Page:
Standing Beside You & Fighting For You

Race and other “Funky” Topics

| Feb 24, 2011 | Firm News |

    I know we don’t think of the 1970s as a time of racial progression, but listening to this song had me thinking.  Was it easier to talk about race in the immediate aftermath of the civil rights movement?  Could we acknowledge race without being afraid to say the words?  Can you imagine a song today that said, “White boy?” There is a part of me that feels silly blogging about race.  After all, I’m a lawyer, not a racial activist.  It’s just that people ask me about race quite a bit.  They wonder about my opinion on interracial families and things like how parent custody is influenced by race.  I tell them that in an ideal world, it makes no difference, but that we don’t live in an ideal world. So, for all of my parents out there who are fighting for custody of your bi-racial children, I say first- deal with it.  Deal with the fact that you at one point were very close to someone of the opposite race.  Deal with the fact that their family may not be as open minded as you wou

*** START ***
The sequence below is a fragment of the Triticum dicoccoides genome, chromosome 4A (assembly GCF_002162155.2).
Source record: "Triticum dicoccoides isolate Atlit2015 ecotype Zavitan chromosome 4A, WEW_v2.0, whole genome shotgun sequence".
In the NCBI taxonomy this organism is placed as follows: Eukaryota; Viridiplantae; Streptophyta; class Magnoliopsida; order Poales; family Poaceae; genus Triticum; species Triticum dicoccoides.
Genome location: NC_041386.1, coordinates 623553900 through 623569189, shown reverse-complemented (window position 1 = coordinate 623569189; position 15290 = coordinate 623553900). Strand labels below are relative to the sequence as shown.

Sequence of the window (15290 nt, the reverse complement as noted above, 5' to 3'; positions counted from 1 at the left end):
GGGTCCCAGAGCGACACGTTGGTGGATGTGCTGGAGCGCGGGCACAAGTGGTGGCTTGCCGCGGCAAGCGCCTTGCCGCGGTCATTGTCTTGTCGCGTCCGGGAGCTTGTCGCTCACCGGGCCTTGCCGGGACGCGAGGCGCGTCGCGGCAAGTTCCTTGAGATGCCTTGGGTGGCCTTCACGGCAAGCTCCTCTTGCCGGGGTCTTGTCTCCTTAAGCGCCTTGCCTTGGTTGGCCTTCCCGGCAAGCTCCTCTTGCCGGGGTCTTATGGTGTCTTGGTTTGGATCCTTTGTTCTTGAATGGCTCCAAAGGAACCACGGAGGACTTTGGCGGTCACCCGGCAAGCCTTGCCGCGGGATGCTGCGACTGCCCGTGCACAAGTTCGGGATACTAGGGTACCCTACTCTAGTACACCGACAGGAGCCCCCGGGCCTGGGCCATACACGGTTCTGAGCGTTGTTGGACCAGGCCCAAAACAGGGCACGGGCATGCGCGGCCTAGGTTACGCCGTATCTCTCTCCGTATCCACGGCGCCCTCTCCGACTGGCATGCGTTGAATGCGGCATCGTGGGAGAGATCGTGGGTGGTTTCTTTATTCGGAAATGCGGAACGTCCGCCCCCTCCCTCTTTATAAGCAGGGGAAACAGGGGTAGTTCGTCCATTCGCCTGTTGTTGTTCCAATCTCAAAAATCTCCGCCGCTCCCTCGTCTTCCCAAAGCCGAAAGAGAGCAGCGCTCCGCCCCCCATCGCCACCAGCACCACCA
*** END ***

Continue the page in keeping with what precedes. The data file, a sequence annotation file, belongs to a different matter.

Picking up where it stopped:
I know we don’t think of the 1970s as a time of racial progression, but listening to this song had me thinking.  Was it easier to talk about race in the immediate aftermath of the civil rights movement?  Could we acknowledge race without being afraid to say the words?  Can you imagine a song today that said, “White boy?” There is a part of me that feels silly blogging about race.  After all, I’m a lawyer, not a racial activist.  It’s just that people ask me about race quite a bit.  They wonder about my opinion on interracial families and things like how parent custody is influenced by race.  I tell them that in an ideal world, it makes no difference, but that we don’t live in an ideal world. So, for all of my parents out there who are fighting for custody of your bi-racial children, I say first- deal with it.  Deal with the fact that you at one point were very close to someone of the opposite race.  Deal with the fact that their family may not be as open minded as you would like. Don’t, however, deal with your child being abused.  Don’t keep your child from activities or events that will allow them to feel close to their other racial heritage. The standard for child custody remains- The Best Interests of the Child.  If you can show that you will do your best to embrace your child’s unique racial and cultural heritage, you will present better in court. At the end of the day, don’t be afraid to talk about race.  Don’t let your children grow up ashamed to ask questions.  And sometimes, you may need to put on your cool dancing shoes and sing, “Play that Funky Music, White boy.”